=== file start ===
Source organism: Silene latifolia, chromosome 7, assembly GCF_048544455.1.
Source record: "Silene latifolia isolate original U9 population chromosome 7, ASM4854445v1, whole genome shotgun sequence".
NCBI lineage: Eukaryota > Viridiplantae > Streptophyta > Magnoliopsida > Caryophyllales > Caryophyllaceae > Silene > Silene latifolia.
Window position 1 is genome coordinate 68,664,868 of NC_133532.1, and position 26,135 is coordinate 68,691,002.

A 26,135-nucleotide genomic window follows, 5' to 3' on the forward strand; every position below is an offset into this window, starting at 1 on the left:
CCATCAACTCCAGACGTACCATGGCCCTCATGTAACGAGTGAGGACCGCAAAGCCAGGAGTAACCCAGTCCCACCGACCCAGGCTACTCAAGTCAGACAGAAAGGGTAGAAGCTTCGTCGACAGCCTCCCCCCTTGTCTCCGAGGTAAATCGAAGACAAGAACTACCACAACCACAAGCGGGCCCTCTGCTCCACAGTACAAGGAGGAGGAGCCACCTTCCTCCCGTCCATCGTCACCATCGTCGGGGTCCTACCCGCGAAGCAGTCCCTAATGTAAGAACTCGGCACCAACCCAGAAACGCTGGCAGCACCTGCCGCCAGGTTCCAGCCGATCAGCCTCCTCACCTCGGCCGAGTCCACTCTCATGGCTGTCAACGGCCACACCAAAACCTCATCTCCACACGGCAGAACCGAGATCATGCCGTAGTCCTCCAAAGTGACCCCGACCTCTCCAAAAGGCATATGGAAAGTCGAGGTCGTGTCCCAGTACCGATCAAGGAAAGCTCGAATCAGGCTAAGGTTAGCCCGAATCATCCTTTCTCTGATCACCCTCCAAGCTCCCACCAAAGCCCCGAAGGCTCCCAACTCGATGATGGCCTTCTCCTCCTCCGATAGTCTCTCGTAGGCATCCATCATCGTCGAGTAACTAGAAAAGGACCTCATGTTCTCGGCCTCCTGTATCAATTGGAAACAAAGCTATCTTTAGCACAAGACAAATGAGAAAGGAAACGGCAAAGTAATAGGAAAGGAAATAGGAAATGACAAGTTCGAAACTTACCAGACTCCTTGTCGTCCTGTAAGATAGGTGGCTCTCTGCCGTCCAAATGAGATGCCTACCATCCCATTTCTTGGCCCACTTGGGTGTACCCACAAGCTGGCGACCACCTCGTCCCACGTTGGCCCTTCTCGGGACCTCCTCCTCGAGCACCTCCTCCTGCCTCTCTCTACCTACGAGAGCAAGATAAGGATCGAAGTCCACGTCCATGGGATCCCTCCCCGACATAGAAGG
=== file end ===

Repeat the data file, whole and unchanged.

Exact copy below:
Source organism: Silene latifolia, chromosome 7, assembly GCF_048544455.1.
Source record: "Silene latifolia isolate original U9 population chromosome 7, ASM4854445v1, whole genome shotgun sequence".
NCBI lineage: Eukaryota > Viridiplantae > Streptophyta > Magnoliopsida > Caryophyllales > Caryophyllaceae > Silene > Silene latifolia.
Window position 1 is genome coordinate 68,664,868 of NC_133532.1, and position 26,135 is coordinate 68,691,002.

A 26,135-nucleotide genomic window follows, 5' to 3' on the forward strand; every position below is an offset into this window, starting at 1 on the left:
CCATCAACTCCAGACGTACCATGGCCCTCATGTAACGAGTGAGGACCGCAAAGCCAGGAGTAACCCAGTCCCACCGACCCAGGCTACTCAAGTCAGACAGAAAGGGTAGAAGCTTCGTCGACAGCCTCCCCCCTTGTCTCCGAGGTAAATCGAAGACAAGAACTACCACAACCACAAGCGGGCCCTCTGCTCCACAGTACAAGGAGGAGGAGCCACCTTCCTCCCGTCCATCGTCACCATCGTCGGGGTCCTACCCGCGAAGCAGTCCCTAATGTAAGAACTCGGCACCAACCCAGAAACGCTGGCAGCACCTGCCGCCAGGTTCCAGCCGATCAGCCTCCTCACCTCGGCCGAGTCCACTCTCATGGCTGTCAACGGCCACACCAAAACCTCATCTCCACACGGCAGAACCGAGATCATGCCGTAGTCCTCCAAAGTGACCCCGACCTCTCCAAAAGGCATATGGAAAGTCGAGGTCGTGTCCCAGTACCGATCAAGGAAAGCTCGAATCAGGCTAAGGTTAGCCCGAATCATCCTTTCTCTGATCACCCTCCAAGCTCCCACCAAAGCCCCGAAGGCTCCCAACTCGATGATGGCCTTCTCCTCCTCCGATAGTCTCTCGTAGGCATCCATCATCGTCGAGTAACTAGAAAAGGACCTCATGTTCTCGGCCTCCTGTATCAATTGGAAACAAAGCTATCTTTAGCACAAGACAAATGAGAAAGGAAACGGCAAAGTAATAGGAAAGGAAATAGGAAATGACAAGTTCGAAACTTACCAGACTCCTTGTCGTCCTGTAAGATAGGTGGCTCTCTGCCGTCCAAATGAGATGCCTACCATCCCATTTCTTGGCCCACTTGGGTGTACCCACAAGCTGGCGACCACCTCGTCCCACGTTGGCCCTTCTCGGGACCTCCTCCTCGAGCACCTCCTCCTGCCTCTCTCTACCTACGAGAGCAAGATAAGGATCGAAGTCCACGTCCATGGGATCCCTCCCCGACATAGAAGG